Can someone who cares please take away from Lee Johnson (LEEJO)? I would feel far more comfortable with someone we can trust, like ikegami or Merlyn3, in charge of maintaining At least we know they would give us what we want and need, and more, rather than inflicting torture by removing legacy functionality FOR EMOTIONAL REASONS thereby violating operational stability.

    News for you Lee: What worked 20 years ago still works today: UNIX, POSIX, BASH, PERL, ME, AND MAYBE EVEN YOU. Mature technology never stops working! I appreciate innovation so don't necessarily stop trying to reinvent the wheel, but please do stop trying to shove your shiny new wheels in sheep's clothing down our throats because PERL ALREADY WON.4

    If we stopped wasting time and spirit listening to ideologically driven flame warrior infiltrators who keep trying to change Perl we would already have a perfectly backward compatible and "fixed" (even though it has never failed me to this very day thank you Lincoln Stein5) on the corelist joined by other bits we desperately need and use EVERY SINGLE DAY like CGI::Carp, Data::Dumper and File::Slurp.

    Some examples:

    This extremely useful one-line CGI dubugger is now broken thanks to LEEJO (thanks!):

    print header('text/plain'), Dumper $data; exit;

    This is never ever going away:

    start_html now reduces efficiency by 100%!:

    '</body></html>' end_html # removed from, for ideological anti-reasons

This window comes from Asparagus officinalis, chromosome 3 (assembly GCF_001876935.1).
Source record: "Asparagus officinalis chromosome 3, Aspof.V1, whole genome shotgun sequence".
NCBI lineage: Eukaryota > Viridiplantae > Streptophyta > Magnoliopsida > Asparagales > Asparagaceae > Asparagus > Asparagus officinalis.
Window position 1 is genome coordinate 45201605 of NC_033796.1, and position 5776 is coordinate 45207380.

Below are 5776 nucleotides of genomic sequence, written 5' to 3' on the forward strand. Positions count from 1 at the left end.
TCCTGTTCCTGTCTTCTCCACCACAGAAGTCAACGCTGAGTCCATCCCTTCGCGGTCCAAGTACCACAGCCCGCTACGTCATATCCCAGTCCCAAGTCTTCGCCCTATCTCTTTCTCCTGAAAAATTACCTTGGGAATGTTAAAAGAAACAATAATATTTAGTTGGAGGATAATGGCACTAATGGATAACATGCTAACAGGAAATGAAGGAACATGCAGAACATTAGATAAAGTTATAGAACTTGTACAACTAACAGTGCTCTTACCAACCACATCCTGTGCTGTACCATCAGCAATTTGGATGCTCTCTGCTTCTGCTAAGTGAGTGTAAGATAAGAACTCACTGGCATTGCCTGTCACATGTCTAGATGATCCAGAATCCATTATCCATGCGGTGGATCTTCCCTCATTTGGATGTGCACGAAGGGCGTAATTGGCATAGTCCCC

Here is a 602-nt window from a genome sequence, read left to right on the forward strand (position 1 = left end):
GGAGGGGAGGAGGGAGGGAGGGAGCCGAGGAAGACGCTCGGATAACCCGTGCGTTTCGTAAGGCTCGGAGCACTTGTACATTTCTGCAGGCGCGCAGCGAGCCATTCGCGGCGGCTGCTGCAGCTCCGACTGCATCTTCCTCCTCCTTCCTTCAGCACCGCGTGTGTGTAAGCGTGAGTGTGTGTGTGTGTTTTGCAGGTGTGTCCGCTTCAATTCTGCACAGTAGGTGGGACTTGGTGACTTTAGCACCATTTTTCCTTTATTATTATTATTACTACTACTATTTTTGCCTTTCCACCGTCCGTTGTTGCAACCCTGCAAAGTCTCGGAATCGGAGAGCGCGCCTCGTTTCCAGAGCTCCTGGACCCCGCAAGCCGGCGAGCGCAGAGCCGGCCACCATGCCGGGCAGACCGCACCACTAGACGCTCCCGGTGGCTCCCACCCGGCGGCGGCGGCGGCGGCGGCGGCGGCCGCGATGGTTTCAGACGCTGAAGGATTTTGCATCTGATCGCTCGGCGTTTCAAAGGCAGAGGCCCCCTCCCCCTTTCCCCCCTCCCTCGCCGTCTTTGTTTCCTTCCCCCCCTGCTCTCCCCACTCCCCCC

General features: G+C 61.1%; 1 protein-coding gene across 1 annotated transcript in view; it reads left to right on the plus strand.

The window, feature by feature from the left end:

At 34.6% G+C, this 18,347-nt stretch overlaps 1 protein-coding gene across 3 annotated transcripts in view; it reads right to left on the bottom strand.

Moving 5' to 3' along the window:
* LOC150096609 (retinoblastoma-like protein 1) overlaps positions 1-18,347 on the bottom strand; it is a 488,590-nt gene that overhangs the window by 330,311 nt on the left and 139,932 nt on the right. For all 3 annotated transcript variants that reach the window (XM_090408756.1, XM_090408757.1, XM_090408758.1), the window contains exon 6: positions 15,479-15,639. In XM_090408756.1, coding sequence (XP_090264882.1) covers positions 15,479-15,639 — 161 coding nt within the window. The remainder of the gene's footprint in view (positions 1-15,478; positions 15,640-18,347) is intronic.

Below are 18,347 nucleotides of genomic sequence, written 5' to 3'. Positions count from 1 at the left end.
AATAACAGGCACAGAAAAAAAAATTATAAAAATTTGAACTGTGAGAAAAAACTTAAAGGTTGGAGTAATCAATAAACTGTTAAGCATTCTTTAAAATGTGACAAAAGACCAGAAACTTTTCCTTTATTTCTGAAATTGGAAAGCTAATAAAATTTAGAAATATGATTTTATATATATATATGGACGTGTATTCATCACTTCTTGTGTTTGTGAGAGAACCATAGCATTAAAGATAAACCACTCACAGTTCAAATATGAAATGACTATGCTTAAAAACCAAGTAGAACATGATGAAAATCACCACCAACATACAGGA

If you agree PLEASE respond! If you do NOT agree please DO NOT hijack the thread because you guys already kinda won and I hope this thread can be for CGI programmers to chime in and support this seemingly lost cause which is really not even close to lost in the real non-ideological world of actual programmers who GET STUFF DONE.


    1. CGI::Alternatives
How will Artificial Intelligence change the way we code?
5 direct replies — Read more / Contribute
by LanX
on Jun 09, 2018 at 07:55
To <=80 char code line length or not
11 direct replies — Read more / Contribute
by stevieb
on Jun 07, 2018 at 18:15

    In all of my current 44 CPAN distributions, along with my near 80 Github Open Source repositories (Perl, C, C++, C#, Python etc), I (with few exceptions) enforce an 80 char limit on the length of the lines of code.

    I also do this even in my POD, Changes and test files (again, with some exceptions).

    I know that this practice is based on legacy console line-length reasons, but I still like to stick with it, as it keeps things very consistent, as well as allows my IDE to display the project layout, two open files side-by-side, and the overview (structure) of the file I'm currently working on to be viewed clearly and easily.

    Even when I'm using just vi/vim on the CLI outside of my IDE of choice, I can count on my code being consistently wide in all aspects.

    What are your thoughts here? Many coders I speak to go as far as 120 chars and they say that is helpful, and at $work (Python and C++), there's a 79 char limit and many hate it. Seems as though newer generations prefer longer line lengths, but here I am curious as to what the Perl community feels.

What is a Bool?
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by tobyink
on Jun 07, 2018 at 05:01

    Already posted on

    Perl allows pretty much any value to be evaluated in a boolean context:

    if ($something) { ... }